By Mike Lado
A 2011 article appearing on Oregon Live entitled “Merchant Marine veterans of World War II still waiting for full compensation decades later” by Mike Francis tells the story of the United States Merchant Marine during World War II. The United States Merchant Marine is a group of American flagged, civilian-crewed vessels that played a critical role as an auxiliary of the Navy in the war by transporting much needed war supplies and equipment to Allied forces overseas.
Merchant Mariners’ vessels were often attacked and sunk by German submarines. 5,638 merchant seamen and officers were killed or went missing in the war, according to Francis. An additional 581 men were taken prisoner. After the war, Merchant Marine veterans were denied veterans status and left out of the GI Bill and loan programs that benefited veterans from the Armed Forces.
According to Francis, a Federal court ruling in 1988 officially granted veterans discharge papers and made them eligible for Veteran Administration medical care. Peter DeFazio (D-Cal.), of the United States House of Representatives, co-sponsored a bill that would have paid the remaining Merchant Marine veterans $1,000 a month.
There are only an estimated 10,000 Merchant Marine Veterans left. Overall, World War II veterans are dying at rate of “800 to 1,100 a day,” according to Francis, who cites a Veterans Administration estimate.
DeFazio acknowledged this. “We’re running out of time on the merchant mariners,” said DeFazio, warning that time was running out to act on the bill for the remaining Merchant Mariners.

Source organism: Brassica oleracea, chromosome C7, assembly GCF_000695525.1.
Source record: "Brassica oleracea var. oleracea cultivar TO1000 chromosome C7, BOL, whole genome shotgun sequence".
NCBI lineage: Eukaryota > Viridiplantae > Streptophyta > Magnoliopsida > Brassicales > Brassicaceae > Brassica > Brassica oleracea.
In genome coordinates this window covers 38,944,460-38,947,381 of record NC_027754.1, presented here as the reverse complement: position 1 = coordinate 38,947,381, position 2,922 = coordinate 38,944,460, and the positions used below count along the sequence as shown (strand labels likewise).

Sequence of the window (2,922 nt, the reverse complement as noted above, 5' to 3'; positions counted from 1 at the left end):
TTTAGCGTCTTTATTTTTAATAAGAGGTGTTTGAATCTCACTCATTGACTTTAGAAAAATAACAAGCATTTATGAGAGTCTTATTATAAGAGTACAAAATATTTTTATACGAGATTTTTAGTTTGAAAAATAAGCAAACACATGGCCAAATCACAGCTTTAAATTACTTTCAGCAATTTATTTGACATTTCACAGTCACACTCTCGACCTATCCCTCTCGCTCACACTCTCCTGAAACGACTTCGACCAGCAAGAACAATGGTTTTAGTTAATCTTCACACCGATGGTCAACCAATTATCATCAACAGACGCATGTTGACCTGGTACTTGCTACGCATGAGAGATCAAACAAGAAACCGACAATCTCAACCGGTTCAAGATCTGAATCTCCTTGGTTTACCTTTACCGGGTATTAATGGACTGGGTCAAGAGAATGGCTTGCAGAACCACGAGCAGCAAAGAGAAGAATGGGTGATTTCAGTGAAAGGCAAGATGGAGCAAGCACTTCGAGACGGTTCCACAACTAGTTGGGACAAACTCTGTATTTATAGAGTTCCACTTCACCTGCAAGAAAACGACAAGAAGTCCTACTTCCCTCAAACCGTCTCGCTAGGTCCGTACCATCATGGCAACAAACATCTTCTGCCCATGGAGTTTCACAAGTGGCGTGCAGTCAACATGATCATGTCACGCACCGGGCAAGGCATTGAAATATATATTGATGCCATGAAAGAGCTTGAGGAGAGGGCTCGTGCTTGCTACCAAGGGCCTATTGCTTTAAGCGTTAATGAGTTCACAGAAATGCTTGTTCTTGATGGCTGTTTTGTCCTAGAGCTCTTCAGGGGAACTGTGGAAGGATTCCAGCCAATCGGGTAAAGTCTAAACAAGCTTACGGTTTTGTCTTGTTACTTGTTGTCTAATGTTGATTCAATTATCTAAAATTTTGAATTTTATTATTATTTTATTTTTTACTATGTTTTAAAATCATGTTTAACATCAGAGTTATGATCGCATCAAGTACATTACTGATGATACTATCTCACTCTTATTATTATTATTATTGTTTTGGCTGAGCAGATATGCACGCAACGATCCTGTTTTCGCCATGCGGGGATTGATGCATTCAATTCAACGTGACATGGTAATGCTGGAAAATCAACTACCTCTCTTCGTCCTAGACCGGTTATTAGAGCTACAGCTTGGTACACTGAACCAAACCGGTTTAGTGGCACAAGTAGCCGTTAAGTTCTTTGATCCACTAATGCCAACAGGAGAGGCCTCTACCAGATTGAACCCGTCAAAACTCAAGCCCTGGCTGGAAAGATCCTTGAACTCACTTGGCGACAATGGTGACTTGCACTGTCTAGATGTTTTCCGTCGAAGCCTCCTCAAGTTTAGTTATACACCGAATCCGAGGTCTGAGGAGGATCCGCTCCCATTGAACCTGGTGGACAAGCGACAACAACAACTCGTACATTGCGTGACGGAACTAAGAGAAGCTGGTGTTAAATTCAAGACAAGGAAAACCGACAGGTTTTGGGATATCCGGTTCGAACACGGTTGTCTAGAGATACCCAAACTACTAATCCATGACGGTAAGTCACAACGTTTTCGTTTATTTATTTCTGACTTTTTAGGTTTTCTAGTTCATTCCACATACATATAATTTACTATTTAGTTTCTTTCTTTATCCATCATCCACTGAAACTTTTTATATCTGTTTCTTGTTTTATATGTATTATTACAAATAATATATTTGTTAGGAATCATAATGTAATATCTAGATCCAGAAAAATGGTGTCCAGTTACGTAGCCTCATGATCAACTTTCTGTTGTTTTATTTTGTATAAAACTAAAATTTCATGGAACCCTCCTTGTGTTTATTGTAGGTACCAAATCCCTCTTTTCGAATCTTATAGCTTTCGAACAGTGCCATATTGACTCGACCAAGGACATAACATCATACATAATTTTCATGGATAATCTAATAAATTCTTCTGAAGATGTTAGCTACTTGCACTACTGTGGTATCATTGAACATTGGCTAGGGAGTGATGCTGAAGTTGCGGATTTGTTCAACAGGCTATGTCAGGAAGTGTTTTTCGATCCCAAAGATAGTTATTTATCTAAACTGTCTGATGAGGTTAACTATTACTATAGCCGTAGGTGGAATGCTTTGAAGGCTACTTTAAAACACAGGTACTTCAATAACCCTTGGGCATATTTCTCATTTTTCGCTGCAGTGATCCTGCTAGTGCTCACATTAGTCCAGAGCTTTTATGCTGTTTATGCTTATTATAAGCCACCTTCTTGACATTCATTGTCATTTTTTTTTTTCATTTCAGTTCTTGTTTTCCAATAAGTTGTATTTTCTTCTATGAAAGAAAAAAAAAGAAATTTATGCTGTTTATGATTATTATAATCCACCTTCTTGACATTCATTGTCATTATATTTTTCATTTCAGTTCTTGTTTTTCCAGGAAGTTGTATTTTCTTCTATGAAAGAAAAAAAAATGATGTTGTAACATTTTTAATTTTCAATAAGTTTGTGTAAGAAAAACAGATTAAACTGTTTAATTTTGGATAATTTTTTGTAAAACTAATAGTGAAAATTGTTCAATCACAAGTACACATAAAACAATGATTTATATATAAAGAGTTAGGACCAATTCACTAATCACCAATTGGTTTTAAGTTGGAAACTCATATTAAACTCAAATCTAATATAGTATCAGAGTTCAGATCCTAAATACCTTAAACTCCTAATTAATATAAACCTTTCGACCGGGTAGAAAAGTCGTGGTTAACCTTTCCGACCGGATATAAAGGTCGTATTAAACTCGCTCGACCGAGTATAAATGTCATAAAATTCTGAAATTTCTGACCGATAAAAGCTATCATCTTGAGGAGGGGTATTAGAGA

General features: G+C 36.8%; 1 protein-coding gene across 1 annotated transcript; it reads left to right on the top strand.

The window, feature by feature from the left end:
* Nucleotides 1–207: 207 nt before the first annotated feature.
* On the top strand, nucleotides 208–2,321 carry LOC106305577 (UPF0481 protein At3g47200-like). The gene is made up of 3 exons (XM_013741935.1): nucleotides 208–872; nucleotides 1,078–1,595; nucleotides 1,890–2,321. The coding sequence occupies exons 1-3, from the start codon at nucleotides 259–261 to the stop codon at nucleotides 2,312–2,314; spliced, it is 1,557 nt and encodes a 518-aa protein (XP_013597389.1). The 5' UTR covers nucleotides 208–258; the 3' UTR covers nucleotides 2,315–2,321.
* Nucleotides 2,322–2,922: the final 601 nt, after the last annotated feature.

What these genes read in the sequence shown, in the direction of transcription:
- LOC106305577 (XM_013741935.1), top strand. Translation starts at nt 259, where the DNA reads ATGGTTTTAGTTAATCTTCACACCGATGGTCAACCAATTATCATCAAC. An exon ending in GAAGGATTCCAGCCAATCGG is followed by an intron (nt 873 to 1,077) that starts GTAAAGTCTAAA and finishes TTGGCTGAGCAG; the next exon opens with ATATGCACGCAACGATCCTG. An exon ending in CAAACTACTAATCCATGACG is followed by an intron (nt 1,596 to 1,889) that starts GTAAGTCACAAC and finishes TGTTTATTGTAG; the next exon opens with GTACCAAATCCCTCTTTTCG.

In a 2013 article in the Press Democrat, author Chris Smith mentions the story of 90-year-old Merchant Marine veteran Hans Skalagard, who told his story and discussed the risks of service in the Merchant Marine. “I made 33 crossings,” said Skalagard, referring to the convoy system that sailed from the United States to England with supplies for the war effort.
Smith said that Skalagard also spent 21 days in the South Atlantic after his ship was torpedoed. Despite the 1988 court ruling that granted Merchant Marine Veteran Administration Medical benefits, they are still left out of the GI Bill.
According to Smith, who explains that some Merchant Mariners started advocating for benefits for their service, “many contend that it is a correctable affront that though the civilian sailors performed with valor and suffered a high death rate, they were left out of the GI Bill that helped their armed comrades to attend college or vocational training, start a business or buy a home.”